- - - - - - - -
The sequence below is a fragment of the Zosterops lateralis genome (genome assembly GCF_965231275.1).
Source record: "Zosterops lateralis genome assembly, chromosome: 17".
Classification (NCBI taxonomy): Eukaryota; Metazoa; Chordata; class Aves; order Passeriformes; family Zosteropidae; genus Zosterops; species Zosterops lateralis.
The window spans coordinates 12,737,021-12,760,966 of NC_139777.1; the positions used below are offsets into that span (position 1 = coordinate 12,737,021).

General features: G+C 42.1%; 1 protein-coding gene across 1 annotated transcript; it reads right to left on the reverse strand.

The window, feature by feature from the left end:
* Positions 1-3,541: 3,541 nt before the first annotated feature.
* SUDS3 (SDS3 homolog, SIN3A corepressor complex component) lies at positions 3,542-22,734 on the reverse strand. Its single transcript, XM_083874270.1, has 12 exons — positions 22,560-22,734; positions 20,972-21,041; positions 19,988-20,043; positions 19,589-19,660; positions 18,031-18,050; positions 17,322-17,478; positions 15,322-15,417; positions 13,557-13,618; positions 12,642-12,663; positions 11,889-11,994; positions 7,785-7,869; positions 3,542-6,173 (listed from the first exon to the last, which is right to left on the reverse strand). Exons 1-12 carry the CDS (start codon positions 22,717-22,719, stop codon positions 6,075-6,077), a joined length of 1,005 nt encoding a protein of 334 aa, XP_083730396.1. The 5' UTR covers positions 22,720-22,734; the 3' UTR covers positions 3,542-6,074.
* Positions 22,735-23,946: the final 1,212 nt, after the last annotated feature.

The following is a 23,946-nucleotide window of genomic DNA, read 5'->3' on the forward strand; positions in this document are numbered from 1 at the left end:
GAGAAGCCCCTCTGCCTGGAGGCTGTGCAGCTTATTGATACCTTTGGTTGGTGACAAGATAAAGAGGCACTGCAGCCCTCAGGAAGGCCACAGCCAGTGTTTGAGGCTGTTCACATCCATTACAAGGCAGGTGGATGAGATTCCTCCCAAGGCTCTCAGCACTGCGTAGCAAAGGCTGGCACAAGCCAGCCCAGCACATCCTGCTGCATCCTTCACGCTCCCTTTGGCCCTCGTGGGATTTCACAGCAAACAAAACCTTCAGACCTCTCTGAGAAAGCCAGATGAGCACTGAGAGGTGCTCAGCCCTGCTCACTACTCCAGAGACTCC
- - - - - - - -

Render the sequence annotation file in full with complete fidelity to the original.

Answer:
The sequence below is a fragment of the Zosterops lateralis genome (genome assembly GCF_965231275.1).
Source record: "Zosterops lateralis genome assembly, chromosome: 17".
Classification (NCBI taxonomy): Eukaryota; Metazoa; Chordata; class Aves; order Passeriformes; family Zosteropidae; genus Zosterops; species Zosterops lateralis.
The window spans coordinates 12,737,021-12,760,966 of NC_139777.1; the positions used below are offsets into that span (position 1 = coordinate 12,737,021).

General features: G+C 42.1%; 1 protein-coding gene across 1 annotated transcript; it reads right to left on the reverse strand.

The window, feature by feature from the left end:
* Positions 1-3,541: 3,541 nt before the first annotated feature.
* SUDS3 (SDS3 homolog, SIN3A corepressor complex component) lies at positions 3,542-22,734 on the reverse strand. Its single transcript, XM_083874270.1, has 12 exons — positions 22,560-22,734; positions 20,972-21,041; positions 19,988-20,043; positions 19,589-19,660; positions 18,031-18,050; positions 17,322-17,478; positions 15,322-15,417; positions 13,557-13,618; positions 12,642-12,663; positions 11,889-11,994; positions 7,785-7,869; positions 3,542-6,173 (listed from the first exon to the last, which is right to left on the reverse strand). Exons 1-12 carry the CDS (start codon positions 22,717-22,719, stop codon positions 6,075-6,077), a joined length of 1,005 nt encoding a protein of 334 aa, XP_083730396.1. The 5' UTR covers positions 22,720-22,734; the 3' UTR covers positions 3,542-6,074.
* Positions 22,735-23,946: the final 1,212 nt, after the last annotated feature.

The following is a 23,946-nucleotide window of genomic DNA, read 5'->3' on the forward strand; positions in this document are numbered from 1 at the left end:
GAGAAGCCCCTCTGCCTGGAGGCTGTGCAGCTTATTGATACCTTTGGTTGGTGACAAGATAAAGAGGCACTGCAGCCCTCAGGAAGGCCACAGCCAGTGTTTGAGGCTGTTCACATCCATTACAAGGCAGGTGGATGAGATTCCTCCCAAGGCTCTCAGCACTGCGTAGCAAAGGCTGGCACAAGCCAGCCCAGCACATCCTGCTGCATCCTTCACGCTCCCTTTGGCCCTCGTGGGATTTCACAGCAAACAAAACCTTCAGACCTCTCTGAGAAAGCCAGATGAGCACTGAGAGGTGCTCAGCCCTGCTCACTACTCCAGAGACTCC